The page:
It’s been a decade since the global financial crisis hit in 2008 which shook and reshaped the UK economy. Back then, new loans to SME customers dropped to a low of just over £38bn a year. Fast forward to 2017, banks provided £57bn of lending to SMEs, approving eight in ten applications for funding today.
As of Q2 2018, there were 69,300 new loans approved to SMEs across the UK for a value of £7.1bn, according to UK Finance.
The shake-up also introduced a whole new stream of funding options for SMEs in the form of fintech. The clarion call for more transparency and wider access to finance has been ringing loudly for the past few years, but what’s the funding landscape like now? Read on for the current funding backdrop, or skip ahead to get to the good stuff.
SME debt funding: Is there a perception problem?
A new report from the Treasury Committee on SME Finance, in 2017, 38% of SMEs used external finance, showing little change from the 37% that used external finance in 2014, 2015 and 2016, but well below the 44% seen in 2012.
Stephen Welton, CEO of the Business Growth Fund (BGF), the UK’s most active investor in SMEs believes the stagnation in demand for debt funding is mostly because of a perception problem.
“What we need to do a better job of is increasing the understanding in the SME population as to where to go,” he says. “One of the frustrations is if you think that the solution to your problem is an overdraft, and you go and ask for an overdraft and you do not get it, that does not mean that you cannot raise funding. It means that you have gone to the wrong place to get funding. There is a big educational piece that we need to do.”
“For somebody who is nonfinancial, it is often quite intimidating to try to find funding. You do not know the language. It feels like a very opaque system, and you think that you are not necessarily going to be right for the person you are applying to.” – Stephen Walton, BGF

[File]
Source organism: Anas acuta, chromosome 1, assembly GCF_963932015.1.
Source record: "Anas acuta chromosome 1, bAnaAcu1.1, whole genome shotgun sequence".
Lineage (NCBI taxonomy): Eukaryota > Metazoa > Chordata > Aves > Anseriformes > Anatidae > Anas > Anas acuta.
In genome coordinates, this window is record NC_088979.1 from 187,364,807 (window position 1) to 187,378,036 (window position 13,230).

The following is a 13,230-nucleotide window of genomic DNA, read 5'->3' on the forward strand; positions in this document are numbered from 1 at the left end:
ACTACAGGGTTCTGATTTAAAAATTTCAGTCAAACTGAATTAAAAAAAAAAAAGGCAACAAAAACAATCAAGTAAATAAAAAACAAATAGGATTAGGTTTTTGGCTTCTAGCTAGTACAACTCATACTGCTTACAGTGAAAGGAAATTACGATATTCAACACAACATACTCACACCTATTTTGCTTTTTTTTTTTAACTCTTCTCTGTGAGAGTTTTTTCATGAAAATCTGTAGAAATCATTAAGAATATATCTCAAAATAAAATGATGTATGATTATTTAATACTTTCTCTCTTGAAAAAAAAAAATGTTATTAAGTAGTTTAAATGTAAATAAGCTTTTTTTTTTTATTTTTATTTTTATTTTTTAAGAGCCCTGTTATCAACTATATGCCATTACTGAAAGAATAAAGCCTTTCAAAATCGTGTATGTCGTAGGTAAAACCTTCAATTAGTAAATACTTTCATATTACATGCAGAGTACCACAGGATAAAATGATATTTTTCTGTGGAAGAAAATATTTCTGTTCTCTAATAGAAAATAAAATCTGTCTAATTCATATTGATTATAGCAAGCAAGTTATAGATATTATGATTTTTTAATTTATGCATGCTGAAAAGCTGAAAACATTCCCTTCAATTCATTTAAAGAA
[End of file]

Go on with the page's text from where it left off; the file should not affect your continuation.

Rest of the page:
Katrin Herrling, CEO of SME funding marketplace, Funding Xchange noted that this perception problem is particularly evident among very early-stage companies. “Often (these businesses) do not have a very good understanding of the different sources of finance, outside of the bank loan or the overdraft,” she says.
The solution is to give business owners the confidence to look beyond traditional debt finance. The British Business Bank (BBB) echoes this, saying that ‘information failures’ is the main contributor to this weak demand for funding.
SMEs with high growth potential sometimes struggle to obtain the right finance that they need to grow to scale. Some UK entrepreneurs cannot fully consider the different options available to them to support long-term growth. This reduces how efficiently capital is allocated to growing firms.
This is backed up by survey data from the BBB which reveals that most UK SMEs are not aware of financial products beyond standard term bank loans, overdrafts and credit cards. When they do know about other options, they often don’t know where to turn to, or how to get started.
This guide aims to clear this up for SME entrepreneurs.
What is debt funding and what are the advantages?
At face value, debt funding is used interchangeably with loans and just means that SMEs make a promise to repay short or long-term financing in a specific period of time.